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‘Were 300 Mobiles Used by Trees?’ Rajnath Singh on Terrorists Killed in Balakot Air Strike

Union home minister Rajnath Singh asked opposition leaders to go to Pakistan and find out how many terrorists were killed in Balakot.

Karishma Hasnat | CNN-News18

Updated:March 6, 2019, 11:37 AM IST
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Guwahati: Charging the opposition of doing politics over the IAF strike at the Jaish-e-Mohammed camp, home minister Rajnath Singh on Tuesday asked opposition leaders to go to Pakistan and find out how many terrorists were killed in Balakot.

“Some of our opposition leaders are asking how many terrorists died in the air strike. This will be revealed today or tomorrow. The responsibility of Indian Air Force was to hit the target, and they accomplished that. I would ask my friends in Congress to go to Pakistan and find out how many died,” he said at a rally in Assam’s Dhubri district.

Singh claimed that National Technical Research Organisation (NTRO) system had informed about presence of around 300 active mobile phones at the site before the air strike by the air force.

“The NTRO said there were 300 mobile phones with active signal strength in the area before the strike. Now, keep guessing the number of deaths – of course, 300 active mobile phones can’t belong to plants and trees there,” said Singh.

“Now will you (opposition) not believe the NTRO also,” Singh asked.

Stating that the Modi government is committed to avenging the death of 40 CRPF soldiers in Pulwama, Singh said that anyone trying to destabilise the country will not be spared.

“If need be, we will dig them out of hell, but no one who wants to destabilize the country would be forgiven. If you have a problem or any demand, the government is always ready for talks in a democratic set up, but if anyone chooses arms to fulfill their demands, we will not forgive them,” the home minister said.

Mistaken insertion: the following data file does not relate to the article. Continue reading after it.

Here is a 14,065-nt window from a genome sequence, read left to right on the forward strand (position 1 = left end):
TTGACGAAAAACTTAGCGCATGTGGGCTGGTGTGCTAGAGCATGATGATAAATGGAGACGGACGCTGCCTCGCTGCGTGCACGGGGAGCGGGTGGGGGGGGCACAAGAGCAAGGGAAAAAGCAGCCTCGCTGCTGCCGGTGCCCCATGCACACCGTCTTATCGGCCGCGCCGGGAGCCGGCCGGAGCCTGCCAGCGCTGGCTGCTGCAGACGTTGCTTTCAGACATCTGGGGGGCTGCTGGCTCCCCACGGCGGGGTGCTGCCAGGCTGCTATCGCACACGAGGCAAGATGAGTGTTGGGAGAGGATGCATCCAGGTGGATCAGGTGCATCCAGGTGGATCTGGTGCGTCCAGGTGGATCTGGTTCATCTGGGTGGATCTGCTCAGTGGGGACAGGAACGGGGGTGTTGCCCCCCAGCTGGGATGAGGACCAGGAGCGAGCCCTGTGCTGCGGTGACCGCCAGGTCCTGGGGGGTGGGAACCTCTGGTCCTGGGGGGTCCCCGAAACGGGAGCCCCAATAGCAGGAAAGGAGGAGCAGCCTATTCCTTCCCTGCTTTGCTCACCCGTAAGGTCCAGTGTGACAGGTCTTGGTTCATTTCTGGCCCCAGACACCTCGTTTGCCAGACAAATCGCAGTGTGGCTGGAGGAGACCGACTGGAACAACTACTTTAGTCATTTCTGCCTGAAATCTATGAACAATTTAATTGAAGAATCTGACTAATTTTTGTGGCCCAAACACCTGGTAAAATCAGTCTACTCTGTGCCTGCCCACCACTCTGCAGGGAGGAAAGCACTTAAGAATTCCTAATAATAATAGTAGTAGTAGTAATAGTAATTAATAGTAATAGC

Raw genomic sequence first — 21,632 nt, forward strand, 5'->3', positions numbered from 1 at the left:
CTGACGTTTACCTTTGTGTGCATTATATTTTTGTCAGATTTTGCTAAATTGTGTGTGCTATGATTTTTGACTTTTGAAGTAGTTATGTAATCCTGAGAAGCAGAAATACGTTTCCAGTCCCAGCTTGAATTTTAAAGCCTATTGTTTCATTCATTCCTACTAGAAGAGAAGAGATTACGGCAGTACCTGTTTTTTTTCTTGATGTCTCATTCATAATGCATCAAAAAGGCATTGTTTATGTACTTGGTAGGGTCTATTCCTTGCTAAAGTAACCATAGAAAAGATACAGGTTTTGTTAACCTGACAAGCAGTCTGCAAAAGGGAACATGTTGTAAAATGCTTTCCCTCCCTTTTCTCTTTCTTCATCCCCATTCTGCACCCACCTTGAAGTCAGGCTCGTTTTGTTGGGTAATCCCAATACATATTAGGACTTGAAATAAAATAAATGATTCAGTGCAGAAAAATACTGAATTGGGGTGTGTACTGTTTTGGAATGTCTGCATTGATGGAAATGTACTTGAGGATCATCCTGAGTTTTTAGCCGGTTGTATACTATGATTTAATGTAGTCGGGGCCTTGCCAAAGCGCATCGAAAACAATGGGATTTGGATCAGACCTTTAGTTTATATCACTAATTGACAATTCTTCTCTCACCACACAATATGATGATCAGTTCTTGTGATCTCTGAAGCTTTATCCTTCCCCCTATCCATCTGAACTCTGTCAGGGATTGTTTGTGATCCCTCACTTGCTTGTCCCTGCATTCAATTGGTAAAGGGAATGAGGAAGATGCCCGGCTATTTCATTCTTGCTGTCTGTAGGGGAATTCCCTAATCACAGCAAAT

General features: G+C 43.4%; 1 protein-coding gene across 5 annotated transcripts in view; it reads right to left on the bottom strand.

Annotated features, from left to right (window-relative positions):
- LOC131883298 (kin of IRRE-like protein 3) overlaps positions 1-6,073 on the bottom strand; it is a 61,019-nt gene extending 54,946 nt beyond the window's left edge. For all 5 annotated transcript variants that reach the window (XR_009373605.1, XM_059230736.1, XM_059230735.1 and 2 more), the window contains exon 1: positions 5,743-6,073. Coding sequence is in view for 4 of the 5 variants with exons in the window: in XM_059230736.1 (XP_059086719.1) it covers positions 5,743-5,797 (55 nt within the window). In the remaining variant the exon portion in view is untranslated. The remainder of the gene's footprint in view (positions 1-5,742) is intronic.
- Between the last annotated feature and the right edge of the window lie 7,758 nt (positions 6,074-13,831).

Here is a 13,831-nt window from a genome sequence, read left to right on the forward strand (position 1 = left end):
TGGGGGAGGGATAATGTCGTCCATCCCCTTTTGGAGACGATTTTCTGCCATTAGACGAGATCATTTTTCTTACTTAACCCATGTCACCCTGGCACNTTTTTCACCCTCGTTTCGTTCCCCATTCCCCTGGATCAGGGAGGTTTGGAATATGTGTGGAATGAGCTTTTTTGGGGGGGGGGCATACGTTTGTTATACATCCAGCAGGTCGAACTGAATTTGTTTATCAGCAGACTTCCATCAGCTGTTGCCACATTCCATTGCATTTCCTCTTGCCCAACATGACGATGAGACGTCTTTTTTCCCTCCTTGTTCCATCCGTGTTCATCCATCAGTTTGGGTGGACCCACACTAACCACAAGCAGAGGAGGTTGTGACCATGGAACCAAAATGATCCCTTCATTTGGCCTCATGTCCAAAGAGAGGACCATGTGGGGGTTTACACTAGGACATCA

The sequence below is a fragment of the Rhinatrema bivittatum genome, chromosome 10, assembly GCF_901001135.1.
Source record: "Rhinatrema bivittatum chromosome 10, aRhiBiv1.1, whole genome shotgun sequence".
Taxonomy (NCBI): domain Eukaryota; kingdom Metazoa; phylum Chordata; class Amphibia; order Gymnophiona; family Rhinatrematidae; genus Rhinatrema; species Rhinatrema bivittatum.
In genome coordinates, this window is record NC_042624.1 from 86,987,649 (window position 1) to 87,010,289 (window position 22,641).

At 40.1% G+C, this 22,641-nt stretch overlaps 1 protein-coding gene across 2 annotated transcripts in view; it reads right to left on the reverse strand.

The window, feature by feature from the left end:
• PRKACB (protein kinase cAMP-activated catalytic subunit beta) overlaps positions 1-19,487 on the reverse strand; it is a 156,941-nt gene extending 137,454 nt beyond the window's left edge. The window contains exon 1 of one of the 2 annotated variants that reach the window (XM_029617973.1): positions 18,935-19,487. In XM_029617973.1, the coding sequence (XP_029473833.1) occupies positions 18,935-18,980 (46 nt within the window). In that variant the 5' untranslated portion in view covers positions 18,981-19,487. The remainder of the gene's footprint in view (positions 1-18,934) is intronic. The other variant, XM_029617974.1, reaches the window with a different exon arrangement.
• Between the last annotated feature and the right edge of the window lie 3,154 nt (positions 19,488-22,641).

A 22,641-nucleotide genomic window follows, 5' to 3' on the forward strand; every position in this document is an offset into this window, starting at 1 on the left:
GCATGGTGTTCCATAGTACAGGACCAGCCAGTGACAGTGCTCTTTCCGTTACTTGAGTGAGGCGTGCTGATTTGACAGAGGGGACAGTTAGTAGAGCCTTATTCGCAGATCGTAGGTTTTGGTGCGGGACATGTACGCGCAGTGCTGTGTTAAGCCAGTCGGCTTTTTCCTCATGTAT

Ahead of 2019 general elections, Rajnath Singh once again reiterated the government’s commitment to give shelter to non-Muslim minorities from Pakistan, Bangladesh and Afghanistan in India. The controversial Citizenship Amendment Bill had lapsed after it failed to clear the Rajya Sabha hurdle in the Budget Session of Parliament, the last before polls.

He added that the government will decide on the fate of 'foreigners' without subjecting them to ‘inhuman treatment’.

“We will do justice to victims of religious persecution who come to India from neighboring countries, but we will not let foreigners be subjected to inhuman treatment. We will discuss their status with the respective government of their country of origin, and decide.”

The home minister in his speech also paid tribute to the 40 CRPF soldiers who were killed in the deadliest suicide attack by Pakistan-based terror outfit JeM in Pulwama on February 14.

| Edited by: Debdeep Mukherjee
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